Author and marketing genius Steve Cone was at dinner and sitting next to him was the director of marketing for Harley Davidson. Steve asked him why Harley was the premium brand in the world of motorcycles, year after year.
He responded,“We allow overweight middle-aged white guys to dress up in leather on the weekends and ride a Harley through small towns and villages scaring the hell out of the locals.”
How’s that for a brand promise? After all, branding is the art of differentiating yourself from everyone else and Harley “owns” this brand. Suzuki, Kawasaki, Honda and all the other motorcycles out there just blend together as a collection of crotch rockets. Harley, however, stands alone in the marketplace as the premium brand.
What’s your niche?
One of our favorite books, and marketing go-to, is Steve Cone’s “Steal These Ideas: Marketing Secrets That Will Make You A Star.”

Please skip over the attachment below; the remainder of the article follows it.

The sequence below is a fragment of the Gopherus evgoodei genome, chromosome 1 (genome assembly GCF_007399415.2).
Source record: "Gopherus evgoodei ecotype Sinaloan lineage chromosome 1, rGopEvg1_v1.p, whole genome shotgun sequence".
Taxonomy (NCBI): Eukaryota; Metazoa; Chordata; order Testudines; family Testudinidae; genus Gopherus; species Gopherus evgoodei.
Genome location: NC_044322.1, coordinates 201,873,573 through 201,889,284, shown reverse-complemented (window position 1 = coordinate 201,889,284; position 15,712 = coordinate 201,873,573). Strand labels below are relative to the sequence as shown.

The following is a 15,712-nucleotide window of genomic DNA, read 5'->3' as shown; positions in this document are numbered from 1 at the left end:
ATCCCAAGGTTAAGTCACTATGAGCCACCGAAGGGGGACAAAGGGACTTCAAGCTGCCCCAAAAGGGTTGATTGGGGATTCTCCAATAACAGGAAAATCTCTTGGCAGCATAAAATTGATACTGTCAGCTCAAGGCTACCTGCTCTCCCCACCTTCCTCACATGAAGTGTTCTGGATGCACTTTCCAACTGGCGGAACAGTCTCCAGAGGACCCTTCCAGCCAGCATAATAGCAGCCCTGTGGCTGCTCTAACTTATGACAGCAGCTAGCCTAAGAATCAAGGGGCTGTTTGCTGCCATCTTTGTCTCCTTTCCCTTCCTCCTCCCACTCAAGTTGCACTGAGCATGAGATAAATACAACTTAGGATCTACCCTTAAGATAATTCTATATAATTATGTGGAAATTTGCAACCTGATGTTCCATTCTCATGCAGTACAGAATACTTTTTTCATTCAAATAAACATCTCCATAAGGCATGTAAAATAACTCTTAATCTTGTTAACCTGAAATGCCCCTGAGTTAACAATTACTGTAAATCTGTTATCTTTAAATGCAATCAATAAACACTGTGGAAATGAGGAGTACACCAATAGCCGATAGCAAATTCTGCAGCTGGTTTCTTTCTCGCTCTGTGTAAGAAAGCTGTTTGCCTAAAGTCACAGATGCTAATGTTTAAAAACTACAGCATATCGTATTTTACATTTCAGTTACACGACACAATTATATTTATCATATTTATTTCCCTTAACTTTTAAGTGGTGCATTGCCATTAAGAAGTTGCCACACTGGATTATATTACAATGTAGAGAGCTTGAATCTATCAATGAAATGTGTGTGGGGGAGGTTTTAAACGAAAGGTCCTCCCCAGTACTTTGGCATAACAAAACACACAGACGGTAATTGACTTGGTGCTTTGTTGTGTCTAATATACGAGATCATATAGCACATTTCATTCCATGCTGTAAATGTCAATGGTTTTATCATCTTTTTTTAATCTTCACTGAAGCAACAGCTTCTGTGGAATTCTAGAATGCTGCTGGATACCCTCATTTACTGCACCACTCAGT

Here are another five 'gold-standard' marketing rules you need to live by in your marketing efforts:
1) The three hidden ingredients in every winning marketing campaign include:
- A compelling call to action
2) The whole point of any promotion is to:
- Get noticed
- Solicit a response
3) A successful brand inspires you to:
- Notice it
- Love it
- Remember it forever and ever
- Evoke emotion: even hate or fear!
4) Truly great brands have four qualities in common, they are:
- Totally Unique
5) Differentiating your product requires:
- A compelling and truly unique selling proposition
- Strong visual brand imagery
- An innovative and reliable offering
- Memorable and integrated advertising
Take a look at your ads, your brochures, the front page of your website and run them down this checklist. Do they fulfill the requirements listed above? If not, don’t panic, you’re not alone. That’s the real problem – most communities do what everyone else is doing. Now you know why ninety-seven percent of community marketing efforts are ineffective. Yes, 97%!
Now, go out and get Steve Cone’s book and learn HOW to do it right. It’s only $20 (or less) and it’ll pay for itself within the few hours it takes to read.
Now, where did I park my Harley?